Tennessee and Ohio State, the flagship universities in their respective states, have a very complicated relationship in athletics.
They have fielded some of the best football teams in the history of the college game. Until last season, UT and OSU were the only two FBS teams to never suffer through an eight loss season (the Vols broke that streak with a 4-8 campaign). Head to head, they’ve only played once, the 1996 Citrus Bowl. Bill Duff’s stop on Eddie George helped the Vols beat the favored Buckeyes in a matchup of top five teams.
In basketball, there is more history. Greg Oden’s block of a Ramar Smith runner allowed Ohio State to survive in the 2007 Sweet 16. J.P. Prince’s swat of a desperation three-pointer by Evan Turner sealed the Vols victory in Sweet 16 only three years later.
The bad blood really surfaced later in September 2010 when a picture surfaced of Aaron Craft at then-Tennessee basketball coach Bruce Pearl’s house. Craft was being recruited by both the Vols and Ohio State. The off-campus visit was an NCAA violation. Pearl lied about the picture, and eventually would be fired. Exactly how the NCAA got their hands on the picture isn’t known, but Vols fans have long suspected involvement from the Buckeyes.
Craft would go on to play four seasons at Ohio State.
No, Vols fans and Buckeyes fans don’t exchange many Christmas cards.
On November 26, 2017, then-Tennessee athletics director John Currie attempted to hire Ohio State defensive coordinator Greg Schiano to become the Vols new football coach. The response from Tennessee fans was so immediate and loud that Currie would pull the job offer later that same day.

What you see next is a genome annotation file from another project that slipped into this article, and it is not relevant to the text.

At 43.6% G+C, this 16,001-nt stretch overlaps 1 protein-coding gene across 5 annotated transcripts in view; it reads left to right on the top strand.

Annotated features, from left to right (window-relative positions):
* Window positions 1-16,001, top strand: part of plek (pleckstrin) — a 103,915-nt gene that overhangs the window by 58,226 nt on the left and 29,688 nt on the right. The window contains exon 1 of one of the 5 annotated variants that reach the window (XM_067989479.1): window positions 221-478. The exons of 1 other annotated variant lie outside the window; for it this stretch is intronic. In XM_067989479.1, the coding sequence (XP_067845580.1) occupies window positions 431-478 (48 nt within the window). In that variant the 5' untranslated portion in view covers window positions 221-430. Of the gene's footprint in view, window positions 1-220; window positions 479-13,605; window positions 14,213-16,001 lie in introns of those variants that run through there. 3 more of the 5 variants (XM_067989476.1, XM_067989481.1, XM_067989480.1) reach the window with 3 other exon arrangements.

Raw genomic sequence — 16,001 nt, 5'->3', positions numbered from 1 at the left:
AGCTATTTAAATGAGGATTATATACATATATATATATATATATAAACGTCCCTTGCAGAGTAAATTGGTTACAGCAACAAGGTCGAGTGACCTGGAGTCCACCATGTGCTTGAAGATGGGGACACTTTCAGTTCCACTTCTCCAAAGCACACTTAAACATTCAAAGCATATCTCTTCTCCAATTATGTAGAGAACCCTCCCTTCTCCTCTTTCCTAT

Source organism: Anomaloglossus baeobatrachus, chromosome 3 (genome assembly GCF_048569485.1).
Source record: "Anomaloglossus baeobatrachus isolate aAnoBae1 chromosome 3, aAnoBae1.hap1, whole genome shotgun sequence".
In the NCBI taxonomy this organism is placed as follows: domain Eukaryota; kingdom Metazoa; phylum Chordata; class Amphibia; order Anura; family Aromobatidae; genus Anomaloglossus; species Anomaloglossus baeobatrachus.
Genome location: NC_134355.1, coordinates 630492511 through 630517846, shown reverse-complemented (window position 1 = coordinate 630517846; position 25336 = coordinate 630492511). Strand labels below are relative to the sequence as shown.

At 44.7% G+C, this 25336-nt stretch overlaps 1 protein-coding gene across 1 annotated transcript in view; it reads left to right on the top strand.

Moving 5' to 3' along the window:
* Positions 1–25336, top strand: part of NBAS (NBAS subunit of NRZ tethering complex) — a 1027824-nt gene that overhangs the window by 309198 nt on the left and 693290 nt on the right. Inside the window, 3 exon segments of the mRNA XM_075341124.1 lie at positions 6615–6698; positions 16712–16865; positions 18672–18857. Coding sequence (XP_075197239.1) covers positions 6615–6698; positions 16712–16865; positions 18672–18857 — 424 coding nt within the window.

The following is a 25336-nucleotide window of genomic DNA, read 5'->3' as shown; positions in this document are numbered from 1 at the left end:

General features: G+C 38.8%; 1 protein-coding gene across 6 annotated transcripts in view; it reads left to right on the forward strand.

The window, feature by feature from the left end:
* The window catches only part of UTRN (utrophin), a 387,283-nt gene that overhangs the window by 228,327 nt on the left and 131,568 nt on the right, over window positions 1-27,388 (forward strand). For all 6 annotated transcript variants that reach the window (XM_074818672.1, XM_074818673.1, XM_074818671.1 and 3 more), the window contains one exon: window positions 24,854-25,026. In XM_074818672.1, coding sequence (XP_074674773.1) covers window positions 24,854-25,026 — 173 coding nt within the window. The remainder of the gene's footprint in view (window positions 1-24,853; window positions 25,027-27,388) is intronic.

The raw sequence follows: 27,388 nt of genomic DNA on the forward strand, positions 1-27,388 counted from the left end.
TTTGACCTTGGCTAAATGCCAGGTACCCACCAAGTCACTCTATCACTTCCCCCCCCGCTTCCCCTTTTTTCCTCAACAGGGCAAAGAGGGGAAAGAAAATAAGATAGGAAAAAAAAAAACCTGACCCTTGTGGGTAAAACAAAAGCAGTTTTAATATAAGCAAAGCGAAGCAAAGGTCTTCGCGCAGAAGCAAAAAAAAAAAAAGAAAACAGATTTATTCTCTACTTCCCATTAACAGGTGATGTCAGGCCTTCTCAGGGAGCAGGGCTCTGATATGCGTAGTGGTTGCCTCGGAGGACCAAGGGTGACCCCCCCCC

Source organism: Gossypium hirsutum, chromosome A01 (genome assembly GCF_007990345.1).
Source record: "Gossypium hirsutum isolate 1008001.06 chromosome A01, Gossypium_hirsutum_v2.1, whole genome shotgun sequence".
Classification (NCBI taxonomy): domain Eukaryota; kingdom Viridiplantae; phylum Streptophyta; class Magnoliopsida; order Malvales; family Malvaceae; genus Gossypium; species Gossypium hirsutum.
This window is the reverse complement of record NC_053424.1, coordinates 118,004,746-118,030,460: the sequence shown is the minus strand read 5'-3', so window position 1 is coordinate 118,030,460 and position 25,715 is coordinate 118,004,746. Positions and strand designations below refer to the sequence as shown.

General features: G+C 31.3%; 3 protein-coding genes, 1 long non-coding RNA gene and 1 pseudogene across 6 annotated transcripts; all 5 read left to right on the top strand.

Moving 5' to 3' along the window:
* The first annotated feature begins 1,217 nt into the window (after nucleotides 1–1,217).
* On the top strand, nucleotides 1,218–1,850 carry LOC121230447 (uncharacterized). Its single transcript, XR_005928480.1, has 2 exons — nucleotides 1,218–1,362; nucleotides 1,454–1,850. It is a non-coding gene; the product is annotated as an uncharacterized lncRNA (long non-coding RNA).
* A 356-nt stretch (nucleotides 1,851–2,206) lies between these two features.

The Schiano/Tennessee story has been well documented. He had a loose tie to the Jerry Sandusky scandal at Penn State, but has denied ever seeing abuse take place. He was never interviewed by authorities.
Remember, Tennessee was only 16 months removed from the settling of a Title IX lawsuit. Attempting to hire someone with even a hint of the worst scandal in the history of collegiate athletics should have brought forth lots of red flags.
In a statement from Currie the day after “Schiano Sunday,” he attempted to explain the thought process.
“Coach Schiano worked at Penn State from 1990-1995. Consequently, we, of course, carefully reviewed the 2012 investigation report by Louis Freeh. Coach Schiano is not mentioned in the Freeh report and was not one of the more than 400 people interviewed in the investigation. We also confirmed that Coach Schiano was never deposed and never asked to testify in any criminal or civil matter. And, we conferred with our colleagues at The Ohio State University, who had conducted a similar inquiry after the 2016 release of testimony.”
The same day, Ohio State head coach Urban Meyer said this about Greg Schiano, “He’s an elite, elite husband, elite father and elite football coach. I stand by my coach.”
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